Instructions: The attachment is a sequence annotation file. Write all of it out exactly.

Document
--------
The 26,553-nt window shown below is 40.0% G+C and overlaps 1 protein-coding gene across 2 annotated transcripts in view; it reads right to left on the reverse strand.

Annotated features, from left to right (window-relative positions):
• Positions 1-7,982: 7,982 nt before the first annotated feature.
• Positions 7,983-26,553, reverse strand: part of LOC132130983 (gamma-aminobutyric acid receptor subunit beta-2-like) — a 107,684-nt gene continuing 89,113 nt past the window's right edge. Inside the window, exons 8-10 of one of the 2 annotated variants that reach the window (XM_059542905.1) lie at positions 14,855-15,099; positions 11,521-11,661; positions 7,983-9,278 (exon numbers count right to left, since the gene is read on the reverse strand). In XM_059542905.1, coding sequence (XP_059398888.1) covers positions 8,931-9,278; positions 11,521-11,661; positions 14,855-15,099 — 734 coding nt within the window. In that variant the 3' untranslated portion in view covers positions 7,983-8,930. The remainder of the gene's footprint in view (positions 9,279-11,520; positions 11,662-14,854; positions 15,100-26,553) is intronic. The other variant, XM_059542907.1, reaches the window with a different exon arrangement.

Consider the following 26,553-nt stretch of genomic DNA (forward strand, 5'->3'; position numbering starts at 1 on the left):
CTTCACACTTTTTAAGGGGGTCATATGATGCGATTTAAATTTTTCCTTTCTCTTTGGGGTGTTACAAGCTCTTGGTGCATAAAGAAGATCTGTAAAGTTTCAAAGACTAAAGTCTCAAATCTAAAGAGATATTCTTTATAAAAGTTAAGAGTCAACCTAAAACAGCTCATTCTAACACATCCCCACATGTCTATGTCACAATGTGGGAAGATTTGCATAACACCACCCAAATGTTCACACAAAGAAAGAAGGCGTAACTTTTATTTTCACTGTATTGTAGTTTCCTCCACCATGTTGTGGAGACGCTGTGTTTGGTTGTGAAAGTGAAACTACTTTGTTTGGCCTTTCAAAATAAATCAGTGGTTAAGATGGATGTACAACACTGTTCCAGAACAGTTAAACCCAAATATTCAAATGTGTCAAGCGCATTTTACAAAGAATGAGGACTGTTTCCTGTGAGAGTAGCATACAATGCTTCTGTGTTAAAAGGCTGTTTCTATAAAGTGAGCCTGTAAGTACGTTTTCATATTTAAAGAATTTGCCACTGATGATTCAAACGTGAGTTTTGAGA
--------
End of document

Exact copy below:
The 26,553-nt window shown below is 40.0% G+C and overlaps 1 protein-coding gene across 2 annotated transcripts in view; it reads right to left on the reverse strand.

Annotated features, from left to right (window-relative positions):
• Positions 1-7,982: 7,982 nt before the first annotated feature.
• Positions 7,983-26,553, reverse strand: part of LOC132130983 (gamma-aminobutyric acid receptor subunit beta-2-like) — a 107,684-nt gene continuing 89,113 nt past the window's right edge. Inside the window, exons 8-10 of one of the 2 annotated variants that reach the window (XM_059542905.1) lie at positions 14,855-15,099; positions 11,521-11,661; positions 7,983-9,278 (exon numbers count right to left, since the gene is read on the reverse strand). In XM_059542905.1, coding sequence (XP_059398888.1) covers positions 8,931-9,278; positions 11,521-11,661; positions 14,855-15,099 — 734 coding nt within the window. In that variant the 3' untranslated portion in view covers positions 7,983-8,930. The remainder of the gene's footprint in view (positions 9,279-11,520; positions 11,662-14,854; positions 15,100-26,553) is intronic. The other variant, XM_059542907.1, reaches the window with a different exon arrangement.

Consider the following 26,553-nt stretch of genomic DNA (forward strand, 5'->3'; position numbering starts at 1 on the left):
CTTCACACTTTTTAAGGGGGTCATATGATGCGATTTAAATTTTTCCTTTCTCTTTGGGGTGTTACAAGCTCTTGGTGCATAAAGAAGATCTGTAAAGTTTCAAAGACTAAAGTCTCAAATCTAAAGAGATATTCTTTATAAAAGTTAAGAGTCAACCTAAAACAGCTCATTCTAACACATCCCCACATGTCTATGTCACAATGTGGGAAGATTTGCATAACACCACCCAAATGTTCACACAAAGAAAGAAGGCGTAACTTTTATTTTCACTGTATTGTAGTTTCCTCCACCATGTTGTGGAGACGCTGTGTTTGGTTGTGAAAGTGAAACTACTTTGTTTGGCCTTTCAAAATAAATCAGTGGTTAAGATGGATGTACAACACTGTTCCAGAACAGTTAAACCCAAATATTCAAATGTGTCAAGCGCATTTTACAAAGAATGAGGACTGTTTCCTGTGAGAGTAGCATACAATGCTTCTGTGTTAAAAGGCTGTTTCTATAAAGTGAGCCTGTAAGTACGTTTTCATATTTAAAGAATTTGCCACTGATGATTCAAACGTGAGTTTTGAGA